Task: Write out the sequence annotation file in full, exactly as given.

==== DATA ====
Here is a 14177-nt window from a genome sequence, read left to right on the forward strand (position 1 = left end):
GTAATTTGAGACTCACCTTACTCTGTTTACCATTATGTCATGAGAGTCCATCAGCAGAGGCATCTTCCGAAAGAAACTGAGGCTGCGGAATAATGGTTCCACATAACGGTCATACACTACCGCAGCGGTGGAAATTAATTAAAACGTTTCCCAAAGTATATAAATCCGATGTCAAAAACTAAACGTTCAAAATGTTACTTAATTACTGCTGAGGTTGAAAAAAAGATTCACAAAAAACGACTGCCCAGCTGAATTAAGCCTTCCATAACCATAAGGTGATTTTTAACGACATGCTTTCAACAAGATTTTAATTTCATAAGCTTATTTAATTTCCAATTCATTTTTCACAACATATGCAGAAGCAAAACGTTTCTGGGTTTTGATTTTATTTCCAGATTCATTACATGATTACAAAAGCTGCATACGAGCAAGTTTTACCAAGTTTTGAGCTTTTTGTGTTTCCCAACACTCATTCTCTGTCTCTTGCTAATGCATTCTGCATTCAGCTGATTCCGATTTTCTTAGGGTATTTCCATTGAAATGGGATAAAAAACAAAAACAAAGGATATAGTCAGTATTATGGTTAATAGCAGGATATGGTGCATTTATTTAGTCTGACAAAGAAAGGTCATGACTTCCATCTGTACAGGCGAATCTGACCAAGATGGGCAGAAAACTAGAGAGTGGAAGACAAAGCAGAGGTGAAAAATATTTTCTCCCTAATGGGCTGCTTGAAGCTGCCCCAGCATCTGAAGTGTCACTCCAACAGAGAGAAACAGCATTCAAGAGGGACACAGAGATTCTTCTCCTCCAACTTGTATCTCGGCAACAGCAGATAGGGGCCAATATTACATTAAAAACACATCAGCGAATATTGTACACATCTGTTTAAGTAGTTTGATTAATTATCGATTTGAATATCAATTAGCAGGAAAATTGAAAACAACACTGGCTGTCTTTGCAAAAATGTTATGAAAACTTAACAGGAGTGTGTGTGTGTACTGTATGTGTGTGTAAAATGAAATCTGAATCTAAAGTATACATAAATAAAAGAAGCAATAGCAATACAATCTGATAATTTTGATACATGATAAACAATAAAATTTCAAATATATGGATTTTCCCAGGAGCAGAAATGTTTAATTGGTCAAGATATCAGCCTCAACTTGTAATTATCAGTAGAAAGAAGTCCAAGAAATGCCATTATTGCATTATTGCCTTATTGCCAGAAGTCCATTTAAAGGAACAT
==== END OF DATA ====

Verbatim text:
Here is a 14177-nt window from a genome sequence, read left to right on the forward strand (position 1 = left end):
GTAATTTGAGACTCACCTTACTCTGTTTACCATTATGTCATGAGAGTCCATCAGCAGAGGCATCTTCCGAAAGAAACTGAGGCTGCGGAATAATGGTTCCACATAACGGTCATACACTACCGCAGCGGTGGAAATTAATTAAAACGTTTCCCAAAGTATATAAATCCGATGTCAAAAACTAAACGTTCAAAATGTTACTTAATTACTGCTGAGGTTGAAAAAAAGATTCACAAAAAACGACTGCCCAGCTGAATTAAGCCTTCCATAACCATAAGGTGATTTTTAACGACATGCTTTCAACAAGATTTTAATTTCATAAGCTTATTTAATTTCCAATTCATTTTTCACAACATATGCAGAAGCAAAACGTTTCTGGGTTTTGATTTTATTTCCAGATTCATTACATGATTACAAAAGCTGCATACGAGCAAGTTTTACCAAGTTTTGAGCTTTTTGTGTTTCCCAACACTCATTCTCTGTCTCTTGCTAATGCATTCTGCATTCAGCTGATTCCGATTTTCTTAGGGTATTTCCATTGAAATGGGATAAAAAACAAAAACAAAGGATATAGTCAGTATTATGGTTAATAGCAGGATATGGTGCATTTATTTAGTCTGACAAAGAAAGGTCATGACTTCCATCTGTACAGGCGAATCTGACCAAGATGGGCAGAAAACTAGAGAGTGGAAGACAAAGCAGAGGTGAAAAATATTTTCTCCCTAATGGGCTGCTTGAAGCTGCCCCAGCATCTGAAGTGTCACTCCAACAGAGAGAAACAGCATTCAAGAGGGACACAGAGATTCTTCTCCTCCAACTTGTATCTCGGCAACAGCAGATAGGGGCCAATATTACATTAAAAACACATCAGCGAATATTGTACACATCTGTTTAAGTAGTTTGATTAATTATCGATTTGAATATCAATTAGCAGGAAAATTGAAAACAACACTGGCTGTCTTTGCAAAAATGTTATGAAAACTTAACAGGAGTGTGTGTGTGTACTGTATGTGTGTGTAAAATGAAATCTGAATCTAAAGTATACATAAATAAAAGAAGCAATAGCAATACAATCTGATAATTTTGATACATGATAAACAATAAAATTTCAAATATATGGATTTTCCCAGGAGCAGAAATGTTTAATTGGTCAAGATATCAGCCTCAACTTGTAATTATCAGTAGAAAGAAGTCCAAGAAATGCCATTATTGCATTATTGCCTTATTGCCAGAAGTCCATTTAAAGGAACAT